A few housekeeping notes: Sorry for the lack of mid-week post. You’d think with my lighter schedule it would have been easier to get a post out, but somehow, it just didn’t happen. I apologize profusely, and I hope I haven’t lost any loyal readers on account of my poor showing. Also, for those to whom I’ve already spoken about “what I’m going to blog about,” get ready for a change, because I decided I’ve talked to so many people about it that it’s not worth blogging about anymore. If you’re curious to talk to me about our “geography baseball” game from Equity & Democracy, ask and I’ll be glad to fill you in. But for now, I have a new topic to investigate.
Tali gave me a shout-out in her blog a couple weeks ago (sorry I’m so behind the times!), saying that I, through my blog, simultaneously inspire and intimidate her. I’m honored, truly, because I feel like there are so many people about whom I could say the same, and I’m touched to be having such an effect on people I respect and admire. Well, okay, I guess I’m sorry I intimidate, but it’s an honor, at any rate. One blogger about whom I feel similarly is Her Bad Mother.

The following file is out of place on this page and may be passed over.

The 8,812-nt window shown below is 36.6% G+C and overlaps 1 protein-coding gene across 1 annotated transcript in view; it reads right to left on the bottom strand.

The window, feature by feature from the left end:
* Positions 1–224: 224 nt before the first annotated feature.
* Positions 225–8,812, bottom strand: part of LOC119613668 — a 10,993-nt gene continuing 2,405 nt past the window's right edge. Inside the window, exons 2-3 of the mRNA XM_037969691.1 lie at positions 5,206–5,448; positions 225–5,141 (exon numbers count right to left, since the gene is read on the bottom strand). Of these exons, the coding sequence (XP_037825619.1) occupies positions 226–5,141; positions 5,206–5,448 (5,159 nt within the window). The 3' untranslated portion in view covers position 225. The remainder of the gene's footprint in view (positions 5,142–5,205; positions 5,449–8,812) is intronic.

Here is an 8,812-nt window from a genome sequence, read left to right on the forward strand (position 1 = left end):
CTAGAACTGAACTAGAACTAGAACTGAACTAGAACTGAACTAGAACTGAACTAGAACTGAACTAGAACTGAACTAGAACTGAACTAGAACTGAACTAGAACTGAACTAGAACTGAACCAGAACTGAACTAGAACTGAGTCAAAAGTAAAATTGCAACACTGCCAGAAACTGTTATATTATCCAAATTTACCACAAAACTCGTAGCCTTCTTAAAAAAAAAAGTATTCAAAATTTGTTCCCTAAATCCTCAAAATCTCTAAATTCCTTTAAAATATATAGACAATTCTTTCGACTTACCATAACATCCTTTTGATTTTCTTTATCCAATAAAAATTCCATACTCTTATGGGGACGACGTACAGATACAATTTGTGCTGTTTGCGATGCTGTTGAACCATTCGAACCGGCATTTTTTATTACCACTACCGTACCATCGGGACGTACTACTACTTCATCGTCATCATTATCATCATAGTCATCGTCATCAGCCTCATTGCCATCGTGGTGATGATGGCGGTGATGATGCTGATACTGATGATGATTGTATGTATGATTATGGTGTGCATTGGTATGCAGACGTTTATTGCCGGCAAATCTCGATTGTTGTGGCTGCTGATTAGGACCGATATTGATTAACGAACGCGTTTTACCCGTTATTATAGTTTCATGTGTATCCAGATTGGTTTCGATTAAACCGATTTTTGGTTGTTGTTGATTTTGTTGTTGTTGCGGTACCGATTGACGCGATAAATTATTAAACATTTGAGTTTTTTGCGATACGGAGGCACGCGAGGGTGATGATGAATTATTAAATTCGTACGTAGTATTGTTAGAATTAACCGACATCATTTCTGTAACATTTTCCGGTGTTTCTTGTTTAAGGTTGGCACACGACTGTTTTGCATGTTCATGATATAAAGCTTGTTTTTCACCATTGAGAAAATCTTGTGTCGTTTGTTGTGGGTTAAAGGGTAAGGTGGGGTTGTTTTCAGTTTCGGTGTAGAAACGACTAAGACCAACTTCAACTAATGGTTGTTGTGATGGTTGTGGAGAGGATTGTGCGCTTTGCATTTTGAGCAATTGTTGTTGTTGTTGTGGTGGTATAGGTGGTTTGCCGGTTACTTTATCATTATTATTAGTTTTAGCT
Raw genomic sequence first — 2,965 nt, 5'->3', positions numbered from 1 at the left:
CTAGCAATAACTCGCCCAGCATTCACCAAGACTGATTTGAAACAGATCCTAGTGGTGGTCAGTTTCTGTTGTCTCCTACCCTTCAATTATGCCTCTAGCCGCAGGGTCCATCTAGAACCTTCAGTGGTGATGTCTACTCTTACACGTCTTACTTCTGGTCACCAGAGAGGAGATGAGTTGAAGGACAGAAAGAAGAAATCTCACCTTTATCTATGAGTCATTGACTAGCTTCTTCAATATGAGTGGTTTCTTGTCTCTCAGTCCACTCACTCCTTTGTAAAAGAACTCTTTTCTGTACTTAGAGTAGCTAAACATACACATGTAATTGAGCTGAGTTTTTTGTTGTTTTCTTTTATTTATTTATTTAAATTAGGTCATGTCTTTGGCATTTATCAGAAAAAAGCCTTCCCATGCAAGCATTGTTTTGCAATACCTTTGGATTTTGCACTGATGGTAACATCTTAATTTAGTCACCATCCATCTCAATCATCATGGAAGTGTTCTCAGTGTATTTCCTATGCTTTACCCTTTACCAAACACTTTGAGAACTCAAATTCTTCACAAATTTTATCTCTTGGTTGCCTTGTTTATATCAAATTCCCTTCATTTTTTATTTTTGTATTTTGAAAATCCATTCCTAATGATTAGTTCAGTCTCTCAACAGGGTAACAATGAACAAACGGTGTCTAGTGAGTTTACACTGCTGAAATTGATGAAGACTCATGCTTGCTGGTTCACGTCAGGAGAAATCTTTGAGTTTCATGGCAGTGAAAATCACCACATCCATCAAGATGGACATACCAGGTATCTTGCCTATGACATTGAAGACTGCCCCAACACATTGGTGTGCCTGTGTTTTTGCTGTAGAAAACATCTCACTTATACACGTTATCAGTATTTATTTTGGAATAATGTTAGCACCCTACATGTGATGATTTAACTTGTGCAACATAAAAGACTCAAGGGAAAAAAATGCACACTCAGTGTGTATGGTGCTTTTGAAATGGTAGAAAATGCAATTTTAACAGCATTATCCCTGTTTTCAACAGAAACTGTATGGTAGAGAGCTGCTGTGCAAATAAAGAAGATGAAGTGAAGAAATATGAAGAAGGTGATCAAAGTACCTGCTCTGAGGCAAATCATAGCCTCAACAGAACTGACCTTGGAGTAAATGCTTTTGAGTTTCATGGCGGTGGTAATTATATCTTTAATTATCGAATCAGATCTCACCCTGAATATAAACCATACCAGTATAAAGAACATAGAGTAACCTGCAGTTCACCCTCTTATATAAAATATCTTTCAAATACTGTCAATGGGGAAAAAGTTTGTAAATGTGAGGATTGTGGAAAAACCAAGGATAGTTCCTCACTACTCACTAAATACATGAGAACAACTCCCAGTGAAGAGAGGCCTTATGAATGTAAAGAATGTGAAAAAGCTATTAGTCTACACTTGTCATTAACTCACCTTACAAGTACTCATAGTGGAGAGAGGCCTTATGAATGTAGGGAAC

I only started reading Her Bad Mother’s blog fairly recently, but I’m astounded. Reaching back, briefly, to the “What Are You?” post, one way I would define myself is to say that I am a writer. That is, the ways in which I approach the world are affected, at times, by the fact that I am a writer and I have an appreciation for the crafting of language. My sister (who also is a writer, by nature) and I talked about this recently – even in the depths of serious emotional drama, writers are sometimes struck by something as simple as how a phrase sounds, or how a thought is expressed, or how a detail is shared. It can be strange, in those moments, when you’re in the middle of a horrendous break-up or something equally traumatic and you think, “Wow, I really liked the way he/she developed that metaphor,” or, “That was a phenomenally poetic turn of phrase.”
This part of my personality affects my readings of other blogs on the internet. The random blogs I choose to follow are not solely chosen for content, but for style, as well. So when I follow links to new blogger sites, I judge not only based on what I’m reading, but on how what I’m reading has been presented to me. Her Bad Mother is an amazing writer. I’m so simultaneously inspired and intimidated by her, as a writer. I think I would read her blog regardless of what she wrote about, just because of how beautifully she uses language. That being said, I’m also completely impressed with the thoughts she chooses to express, because I think they’re so valuable and fascinating. And her most recent post has inspired me to move away from my own blogging to-do list (yes, I have one; no, it’s not been made public – I like to keep y’all in suspense, you know) and ask the vital question: Who is responsible for my self-esteem?